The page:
By BECKY RUTHERFORD
As of Wednesday of this week, the U.S. has been reporting 100,000+ new COVID-19 cases a day.
According to New Mexico health officials, we can expect more than a dozen deaths a day for weeks as infections continue. Hospitals are filling up, and healthcare staff is running thin. The state has been warning the public about this for weeks. New Mexico is expecting to run out of ICU beds within a week.
With the healthcare system already strained by the pandemic, cyber-criminals are targeting the healthcare sector. This week the Cybersecurity and Infrastructure Security Agency (CISA), the Department of Health and Human Services (HHS), and the FBI issued a joint advisory warning of “credible information of an increased and imminent cybercrime threat to U.S. hospitals and healthcare providers.”
The alert can be found here: https://us-cert.cisa.gov/ncas/alerts/aa20-302a
According to the alert, cybercriminals are increasingly targeting the U.S. Healthcare system with ransomware attacks. What is ransomware? It’s a type of malware that encrypts all data, and to regain access, users have to pay whatever ransom is requested or figure out how to decrypt. In most cases, if the victim doesn’t pay, the perpetrators have already accessed all data and will threaten to release it to the public if they do not pay. Any ransomware attack can usually be considered a potential data breach, though it depends on the attacker’s techniques. Lately the trend is to steal data as well as encrypt it.
The most common strains of ransomware being used in these attacks seem to be Ryuk and Conti.
According to the CISA advisory, it is likely the Trickbot gang is behind the attacks. Trickbot is a modular banking trojan, a type of malware that can also act as a “dropper” to get ransomware into systems. A “dropper” is a type of malware that is downloaded unknowingly by a user, evades anti-virus software, infects the computer, and then downloads additional malicious programs.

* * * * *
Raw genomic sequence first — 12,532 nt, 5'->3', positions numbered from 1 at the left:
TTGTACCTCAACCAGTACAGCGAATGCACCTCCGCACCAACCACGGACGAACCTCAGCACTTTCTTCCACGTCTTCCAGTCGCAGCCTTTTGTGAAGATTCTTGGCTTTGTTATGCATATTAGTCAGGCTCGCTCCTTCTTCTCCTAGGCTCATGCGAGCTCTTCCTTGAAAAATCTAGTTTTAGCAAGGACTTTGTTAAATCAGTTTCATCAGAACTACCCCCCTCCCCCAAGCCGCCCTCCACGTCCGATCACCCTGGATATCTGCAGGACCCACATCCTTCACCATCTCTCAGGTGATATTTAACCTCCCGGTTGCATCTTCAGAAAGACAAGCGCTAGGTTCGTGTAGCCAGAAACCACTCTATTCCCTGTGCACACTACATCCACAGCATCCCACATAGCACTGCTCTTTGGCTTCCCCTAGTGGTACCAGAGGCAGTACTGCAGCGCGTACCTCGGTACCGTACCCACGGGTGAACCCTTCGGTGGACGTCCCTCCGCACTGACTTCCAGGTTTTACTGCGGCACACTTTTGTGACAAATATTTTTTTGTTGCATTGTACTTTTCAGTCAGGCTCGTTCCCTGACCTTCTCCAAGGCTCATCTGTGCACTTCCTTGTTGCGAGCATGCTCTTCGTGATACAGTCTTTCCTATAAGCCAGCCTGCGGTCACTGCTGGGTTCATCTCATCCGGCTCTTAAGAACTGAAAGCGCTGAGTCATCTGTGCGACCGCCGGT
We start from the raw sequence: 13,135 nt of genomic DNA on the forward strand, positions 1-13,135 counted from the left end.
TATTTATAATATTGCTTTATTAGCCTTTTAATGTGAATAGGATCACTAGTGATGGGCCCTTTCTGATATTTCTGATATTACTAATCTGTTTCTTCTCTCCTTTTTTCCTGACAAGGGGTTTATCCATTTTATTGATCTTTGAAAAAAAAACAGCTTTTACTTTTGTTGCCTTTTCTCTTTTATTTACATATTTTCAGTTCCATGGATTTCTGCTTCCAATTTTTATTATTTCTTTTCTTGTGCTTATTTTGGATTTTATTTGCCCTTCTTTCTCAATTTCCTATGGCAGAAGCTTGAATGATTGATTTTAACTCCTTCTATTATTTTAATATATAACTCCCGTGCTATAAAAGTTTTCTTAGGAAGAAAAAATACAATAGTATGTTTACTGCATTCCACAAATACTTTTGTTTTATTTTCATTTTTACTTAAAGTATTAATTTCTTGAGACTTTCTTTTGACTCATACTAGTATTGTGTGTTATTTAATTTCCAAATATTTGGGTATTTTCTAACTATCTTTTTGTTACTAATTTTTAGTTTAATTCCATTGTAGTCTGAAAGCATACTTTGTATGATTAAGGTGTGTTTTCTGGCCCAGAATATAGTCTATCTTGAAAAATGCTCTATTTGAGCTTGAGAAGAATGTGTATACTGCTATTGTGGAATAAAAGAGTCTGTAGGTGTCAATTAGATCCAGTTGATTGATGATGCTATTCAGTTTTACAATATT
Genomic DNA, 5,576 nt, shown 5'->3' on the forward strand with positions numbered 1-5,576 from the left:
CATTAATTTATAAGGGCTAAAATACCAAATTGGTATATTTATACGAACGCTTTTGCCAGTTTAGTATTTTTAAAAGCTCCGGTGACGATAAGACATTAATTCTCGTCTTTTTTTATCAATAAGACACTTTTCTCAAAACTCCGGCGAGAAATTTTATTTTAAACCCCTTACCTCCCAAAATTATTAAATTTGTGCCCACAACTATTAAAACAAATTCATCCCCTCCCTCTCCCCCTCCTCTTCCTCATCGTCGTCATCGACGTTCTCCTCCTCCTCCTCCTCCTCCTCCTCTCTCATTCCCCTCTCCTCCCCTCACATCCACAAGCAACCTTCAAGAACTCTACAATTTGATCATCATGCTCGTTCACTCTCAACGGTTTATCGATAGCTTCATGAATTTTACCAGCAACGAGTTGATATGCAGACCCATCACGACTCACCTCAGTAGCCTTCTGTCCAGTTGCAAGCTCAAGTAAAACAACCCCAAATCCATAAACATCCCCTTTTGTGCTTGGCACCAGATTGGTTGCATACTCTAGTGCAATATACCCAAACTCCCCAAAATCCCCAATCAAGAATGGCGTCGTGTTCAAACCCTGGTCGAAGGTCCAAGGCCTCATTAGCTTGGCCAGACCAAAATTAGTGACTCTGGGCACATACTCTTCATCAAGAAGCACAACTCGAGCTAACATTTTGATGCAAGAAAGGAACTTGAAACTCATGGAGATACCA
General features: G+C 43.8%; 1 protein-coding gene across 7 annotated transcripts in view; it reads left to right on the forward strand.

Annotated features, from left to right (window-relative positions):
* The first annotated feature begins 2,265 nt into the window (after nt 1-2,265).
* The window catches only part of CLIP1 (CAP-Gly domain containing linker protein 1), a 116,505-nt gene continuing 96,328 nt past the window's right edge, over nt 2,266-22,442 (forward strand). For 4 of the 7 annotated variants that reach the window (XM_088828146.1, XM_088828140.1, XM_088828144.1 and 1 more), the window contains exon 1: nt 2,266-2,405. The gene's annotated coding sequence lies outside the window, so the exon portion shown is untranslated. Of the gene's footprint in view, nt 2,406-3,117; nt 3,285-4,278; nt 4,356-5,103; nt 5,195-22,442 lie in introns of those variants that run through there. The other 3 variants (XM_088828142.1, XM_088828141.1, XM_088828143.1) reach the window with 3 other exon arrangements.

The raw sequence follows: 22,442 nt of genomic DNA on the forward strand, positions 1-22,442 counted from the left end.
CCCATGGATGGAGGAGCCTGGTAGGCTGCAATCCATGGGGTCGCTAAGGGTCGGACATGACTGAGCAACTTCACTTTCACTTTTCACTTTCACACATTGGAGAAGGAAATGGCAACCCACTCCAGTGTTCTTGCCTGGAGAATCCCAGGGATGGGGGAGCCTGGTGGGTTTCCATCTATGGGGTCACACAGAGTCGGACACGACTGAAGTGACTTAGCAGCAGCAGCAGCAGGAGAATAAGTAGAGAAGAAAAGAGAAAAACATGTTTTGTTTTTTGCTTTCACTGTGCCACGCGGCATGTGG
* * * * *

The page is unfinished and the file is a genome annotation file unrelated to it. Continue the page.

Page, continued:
The most common vector of attack for ransomware is the end-user, via phishing emails. Generally, the malware is sent in a phishing email as an attachment or a link with a download, and the user unwittingly installs it. Ransomware attacks can also be launched via various vulnerabilities in software/hardware.
These attacks can be more technically complicated and time-consuming, and frankly, why bother when it’s so much easier to get a user to click and install the malware for you?
Multiple U.S. hospitals were hit by ransomware attacks this week, and we can expect that number to keep going up. According to USA Today, ransomware attacks have jumped 50% in the last three months, over the first half of 2020. Healthcare organizations have been among those hardest hit by these attacks. Attacks typically demand hundreds of thousands of dollars, if not millions, to decrypt the data. Over the last week, Sky Lakes, the University of Vermont Health Network, and St. Lawrence Health System in New York reported ransomware incidents. It can take weeks for a healthcare system to recover from attacks like these.
What can healthcare providers do? Be aware that cyber-criminals are actively targeting them. Make sure that all software is being updated regularly. Make employees aware of the threat, and provide them with phishing awareness training. Invest in an email filtering program to help keep out some of the phishing emails. The healthcare systems are already strained, and if a ransomware attack hits a healthcare provider or hospital near you, there could be very negative impacts. If you work in the healthcare industry, view all external emails as potential threats. Be cautious with what you click or download.
What can the rest of us do to help? In this reporter’s opinion, now is not the time to get “pandemic fatigue.” Yes, it’s hard staying home and not seeing friends and family, but right now, it’s a crucial step to prevent transmission of COVID-19. Mask up, and protect yourself, your family, and your community.
The best way to fight back against the pandemic is by being safe, staying home when you can, and wearing a mask when you can’t. It’s hard, it sucks sometimes, but we can do it.
Editor’s note: Becky Rutherford works in information technology at Los Alamos National Laboratory.